Opinions about Testing of Original Kents Conducted by Dr. Millette and Dr. Longo
Dr. Pauly was also asked to analyze more recent testing conducted by Dr. Millette and Dr. Longo on original Kent cigarettes manufactured in the 1950s. Lorillard and H&V argue that Dr. Pauly may not testify for the improper purpose of bolstering Plaintiff's expert, Dr. James Millette, or to introduce into evidence the reports of Dr. Longo. The court has reviewed Dr. Pauly's report with respect to his opinions on Dr. Longo and Dr. Millette's work.
With respect to Dr. Longo, Dr. Pauly's report summarizes the testing performed by Dr. Longo in 1991. It then states, "This investigation was carefully crafted, executed appropriately, and in-depth analyses are used to support the conclusion stated." (Pauly Report 21.) The report next summarizes Longo's 1995 article in four sentences, and states, "This report documents a carefully crafted research scheme." (Id.) Next, the report summarizes Dr. Longo's 2012 study and states, "The investigators have crafted an investigation that addresses and refutes any criticisms that have arisen previously as to inadequate conditioning of the test cigarettes or inappropriate mechanical smoking devices." (Id. at 23.)
With respect to Dr. Millette, Dr. Pauly summarizes the testing performed by Dr. Millette on original Kent cigarettes and the results of the testing. He then states that "the investigation is detailed with respect to purpose, research scheme, materials and methods, instrumentation, and test product origin and custody. The acid/base digestion method is innovative and scientifically sound. Summarily, as an aggregate, this investigation provides ample data to support the author's conclusion . . . ." (Id. at 24.)
An expert may rely on information provided by non-testifying experts, so long as he does not merely serve as a spokesman for the absent expert, vouching for the truth of his statements. In re James Wilson Assocs., 965 F.2d 160, 172-73 (7th Cir. 1992). An expert must explain the methodology and principles supporting his opinion, and that opinion must amount to "more than a `bottom line.'" Minix v. Canarecci, 597 F.3d 824, 835 (7th Cir. 2010). Although Dr. Pauly is qualified to offer an opinion as to the merits of Dr. Longo and Dr. Millette's research, his expert report amounts to little more than a summary of Dr. Longo and Dr. Millete's conclusions, followed by a "bottom-line" statement that those conclusions are valid. The report includes no basis for the court to evaluate how Dr. Pauly arrived at the conclusion that the studies were well-designed and thorough. Dr. Pauly's bare assertions about the merits of Dr. Millette's and Dr. Longo's research adds little, if any, value to the trier of fact. His endorsement of their conclusions is therefore excluded.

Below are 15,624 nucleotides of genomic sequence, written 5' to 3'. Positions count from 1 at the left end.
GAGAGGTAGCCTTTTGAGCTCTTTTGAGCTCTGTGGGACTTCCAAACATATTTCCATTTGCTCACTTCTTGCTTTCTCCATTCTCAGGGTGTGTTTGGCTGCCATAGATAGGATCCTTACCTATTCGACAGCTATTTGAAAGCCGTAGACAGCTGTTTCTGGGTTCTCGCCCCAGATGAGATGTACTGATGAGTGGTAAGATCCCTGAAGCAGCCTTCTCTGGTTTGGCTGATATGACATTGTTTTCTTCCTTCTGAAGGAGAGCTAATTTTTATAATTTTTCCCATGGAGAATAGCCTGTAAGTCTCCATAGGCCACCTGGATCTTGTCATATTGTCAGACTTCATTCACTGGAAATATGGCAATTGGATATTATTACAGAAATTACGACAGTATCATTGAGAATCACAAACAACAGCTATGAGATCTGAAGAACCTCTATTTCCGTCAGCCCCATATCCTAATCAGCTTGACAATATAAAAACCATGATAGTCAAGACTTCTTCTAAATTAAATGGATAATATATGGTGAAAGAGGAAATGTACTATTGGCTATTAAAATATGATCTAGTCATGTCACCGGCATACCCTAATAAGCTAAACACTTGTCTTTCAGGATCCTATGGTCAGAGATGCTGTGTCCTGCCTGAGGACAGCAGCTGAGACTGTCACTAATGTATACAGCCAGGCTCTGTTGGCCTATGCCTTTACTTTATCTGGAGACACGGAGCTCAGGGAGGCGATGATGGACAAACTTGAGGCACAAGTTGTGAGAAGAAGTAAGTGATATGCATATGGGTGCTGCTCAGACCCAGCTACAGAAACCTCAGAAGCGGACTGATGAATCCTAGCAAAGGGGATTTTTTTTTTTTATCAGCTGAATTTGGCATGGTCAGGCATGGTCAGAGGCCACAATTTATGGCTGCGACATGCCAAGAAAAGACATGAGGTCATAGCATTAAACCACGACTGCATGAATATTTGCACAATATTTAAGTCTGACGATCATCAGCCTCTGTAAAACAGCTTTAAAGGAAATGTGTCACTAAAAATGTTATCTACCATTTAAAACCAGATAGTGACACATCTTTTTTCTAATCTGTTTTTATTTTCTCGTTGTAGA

C. Dr. Pauly's Anticipated Rebuttal Testimony
Quirin anticipates that Dr. Pauly will offer testimony to rebut the testimony of two of Lorillard and H&V's expert witnesses, Dr. Reinert and Dr. Melvin W. First. As to Dr. Reinert, Quirin represents that Dr. Pauly will take issue with Dr. Reinert's evaluation of testing performed on original Kent cigarettes in the 1950s. The court has already concluded that Dr. Pauly is permitted to offer testimony regarding the possible shortcomings of the testing and the evidence documenting it.
As to Dr. First, Quirin states that Dr. Pauly will "rebut Dr. First's opinions regarding the forces of physics that purportedly serve to prevent fiber release from cigarette fibers." (Pl.'s Resp. to Mot. to Exclude 18.) Lorillard and H&V argue that Dr. Pauly is not qualified to critique Dr. First's work because he "has just reviewed documents" and was unfamiliar with Dr. First's work prior to this litigation. (Defs.' Mot. to Exclude 20.) Nor, they argue, has Dr. Pauly worked directly with filters containing asbestos. The court concludes that, although Dr. Pauly has not conducted studies on filters containing asbestos, his experience studying cigarette filters for the release of other types of fibers qualifies him to offer an opinion on studies of this nature. Therefore, Dr. Pauly will be permitted to offer his opinion on Dr. First's conclusions, although, of course, he may not attack Dr. First's credibility.
Quirin's "Motion to Preclude Reliance by Defendants' Expert Witnesses on Scientifically Unreliable Testing Performed by Lorillard in the 1950s" is granted in part and denied in part. Lorillard and H&V's experts may not offer opinions relying on the testing performed by Dr. Killian or the Laboratory of Industrial Hygiene. If Lorillard and H&V wish to offer opinions relying on the work of Dr. Kendall and Dr. Fullam, they may move the court for a Daubert hearing on that evidence. The motion is denied with respect to testing conducted by the Armour Research Foundation. Lorillard and H&V's "Motion to Exclude the Expert Testimony of John Pauly, Ph.D." is granted in part and denied in part. Dr. Pauly's testimony regarding the testing performed by Lorillard and various contractors in the 1950s is admissible, as is his rebuttal testimony. His testimony regarding testing performed by Dr. Millette and Dr. Longo is not.